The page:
Forty years ago, English professor John Glavin (C ’64) was driving on 14th Street in downtown D.C. when he got caught in a fray. Rev. Martin Luther King Jr. had been shot.

“People were banging on our car, trying to overturn it,” he said. “I remember going on top of LXR and all around you could see flames. It was like we were in a war zone.”

Halfway across the country in Chicago, Rev. E. Terri LaVelle, a current chaplain-in-residence in LXR, was in class at Maria High School, where King had marched for fair housing only a year before his death.

“I felt extremely saddened and somewhat fearful,” LaVelle said about hearing the news of King’s assassination.

Today, on the 40th anniversary of King’s assassination, faculty and administrators who remember the day look back on it with solemnity, while students held a candlelight vigil last night to remember the civil rights leader.

“[His death] brought back the feeling of Kennedy’s assassination, and it was a form of anti-déjà vu: This couldn’t be happening to us a second time,” Glavin said. “[King] was a man who made you believe the promise of the Declaration of the Independence might one day be fulfilled.”

Though LaVelle had never met King, she has worked closely with some of his colleagues, such as Rep. John Lewis (D-Ga.), activist Dorothy Cotton and attorney Fred Gray.

LaVelle said she remembers King for “his boldness, his willingness to sacrifice, his courage to speak out and take risks and to speak truth to power.”

Fr. John Haughey, S.J., who now works in the Woodstock Theological Center, came to Georgetown in 1963 and began working with the Georgetown University Community Action Program, an initiative that oversaw 56 inner-city projects aimed to improve the lives of inner-city youth. He remembers being in the old Jesuit Residence when he first heard of King’s assassination.

The assassination, for Haughey, brought “tears.” Haughey paused for a while. “And I still have them.”

The day after the assassination, Haughey said, students who participated in GUCAP collected signatures from faculty, staff and students on poster boards to show Georgetown’s support for King. Haughey then led a march to Pennsylvania Avenue and presented the signatures to White House security officers.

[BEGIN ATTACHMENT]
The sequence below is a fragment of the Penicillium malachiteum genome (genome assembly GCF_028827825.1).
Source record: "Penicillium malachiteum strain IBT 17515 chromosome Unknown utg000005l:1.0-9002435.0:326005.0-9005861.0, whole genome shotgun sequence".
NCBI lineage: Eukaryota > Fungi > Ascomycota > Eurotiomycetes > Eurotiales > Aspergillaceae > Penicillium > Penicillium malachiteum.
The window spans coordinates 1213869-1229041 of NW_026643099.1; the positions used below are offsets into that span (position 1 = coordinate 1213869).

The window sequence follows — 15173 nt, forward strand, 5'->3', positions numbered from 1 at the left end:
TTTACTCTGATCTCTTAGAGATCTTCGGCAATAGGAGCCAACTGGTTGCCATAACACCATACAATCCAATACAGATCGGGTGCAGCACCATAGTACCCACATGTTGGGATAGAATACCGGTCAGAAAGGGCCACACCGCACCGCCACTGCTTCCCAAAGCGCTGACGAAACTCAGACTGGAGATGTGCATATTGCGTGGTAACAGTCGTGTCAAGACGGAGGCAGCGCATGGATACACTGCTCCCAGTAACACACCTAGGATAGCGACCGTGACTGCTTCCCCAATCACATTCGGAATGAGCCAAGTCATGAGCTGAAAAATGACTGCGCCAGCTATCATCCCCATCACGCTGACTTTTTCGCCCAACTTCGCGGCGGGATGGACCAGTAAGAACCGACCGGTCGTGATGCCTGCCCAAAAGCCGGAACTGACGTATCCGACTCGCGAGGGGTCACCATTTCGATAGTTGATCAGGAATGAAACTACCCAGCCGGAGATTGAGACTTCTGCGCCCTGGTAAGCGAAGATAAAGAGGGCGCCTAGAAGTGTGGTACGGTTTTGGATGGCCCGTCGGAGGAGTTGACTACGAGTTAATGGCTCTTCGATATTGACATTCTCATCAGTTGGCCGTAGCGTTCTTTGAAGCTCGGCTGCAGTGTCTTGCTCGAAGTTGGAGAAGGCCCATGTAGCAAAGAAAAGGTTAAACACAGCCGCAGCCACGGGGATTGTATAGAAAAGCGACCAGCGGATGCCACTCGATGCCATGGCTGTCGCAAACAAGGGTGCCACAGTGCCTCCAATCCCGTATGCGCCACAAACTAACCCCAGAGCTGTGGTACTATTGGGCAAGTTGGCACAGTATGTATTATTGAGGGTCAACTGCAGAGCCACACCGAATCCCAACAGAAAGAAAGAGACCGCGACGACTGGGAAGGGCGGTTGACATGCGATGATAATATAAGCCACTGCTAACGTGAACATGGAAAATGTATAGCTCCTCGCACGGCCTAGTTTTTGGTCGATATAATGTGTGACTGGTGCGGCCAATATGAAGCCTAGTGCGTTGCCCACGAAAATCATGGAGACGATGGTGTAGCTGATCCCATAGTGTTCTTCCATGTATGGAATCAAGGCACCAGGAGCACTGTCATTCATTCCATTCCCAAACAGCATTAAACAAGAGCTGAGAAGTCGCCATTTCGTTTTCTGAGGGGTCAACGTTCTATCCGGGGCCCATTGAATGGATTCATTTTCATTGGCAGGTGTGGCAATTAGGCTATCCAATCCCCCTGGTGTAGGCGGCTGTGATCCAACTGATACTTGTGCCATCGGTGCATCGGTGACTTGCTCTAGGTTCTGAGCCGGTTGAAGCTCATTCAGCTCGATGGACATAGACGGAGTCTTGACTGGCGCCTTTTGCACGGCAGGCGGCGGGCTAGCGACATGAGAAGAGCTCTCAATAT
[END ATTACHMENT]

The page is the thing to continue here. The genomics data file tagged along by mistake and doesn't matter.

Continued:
“President [John F.] Kennedy and Dr. King’s words really awakened us to what we could do as a collective nation,” Haughey said.

Dennis Williams, director of the Center for Multicultural Equity and Access, was a junior in high school when King was assassinated.

“Devastated . we were just shook up,” he said. “By the time of his death, he had taken on not just civil rights, but he had come out strongly against the war in Vietnam and was preparing a campaign of economic social justice . which we don’t remember him for anymore.”

For Williams, one striking significance of King’s work was how much he accomplished in his all too short life.

“The older I get, I am more and more amazed at how much he accomplished at such a young age,” Williams said.

But Haughey said that the Georgetown of today has not yet achieved the entirety of King’s vision.

“The present Georgetown has appropriated one part of the vision – the racial part – but not the inequality part. [People at Georgetown] are still sleepy about the inequities from which the poor [of all races] suffer,” Haughey said.

Still, the memory of Martin Luther King Jr. has lived on at Georgetown in the 40 years since his assassination. Last night, young and old met for a candlelight vigil in Red Square to sing and commemorate the eve of King’s assassination. Around 30 students and faculty, in an otherwise empty Red Square, sang “We Shall Overcome,”Amazing Grace” and “Take My Hands Precious Lord” (King’s favorite song, according to some at the vigil) in the cold and rainy night.

Willie Bodrick II (COL ’10) led “Amazing Grace” and spoke about King’s legacy here at Georgetown and throughout the country.

“As long as we keep King’s legacy and his dream at the forefront, we can cut down time on the journey to equality and peace,” he said.

President of the Georgetown University NAACP chapter Ellie Gunderson (COL ’10) led reflections on King’s life and the effects of his legacy on students’ lives here at Georgetown.

“I see people my age who didn’t live in King’s time still feel his message. On this day, especially, we must remember that the path has been made clear by people of King’s generation for us to continue our progress,” she said.

Brian Cook (COL ’10) was one of those among the crowd who held up his lit candle to honor King.

“I feel heavy because the mission is just as real, and though the challenges have changed, the human struggle for compassion is something we will always struggle for,” Cook said. “Every generation has to re-define and re-engage the struggle and people must love each other as we love our own.”

Have a reaction to this article? Write a letter to the editor.

Comments are closed.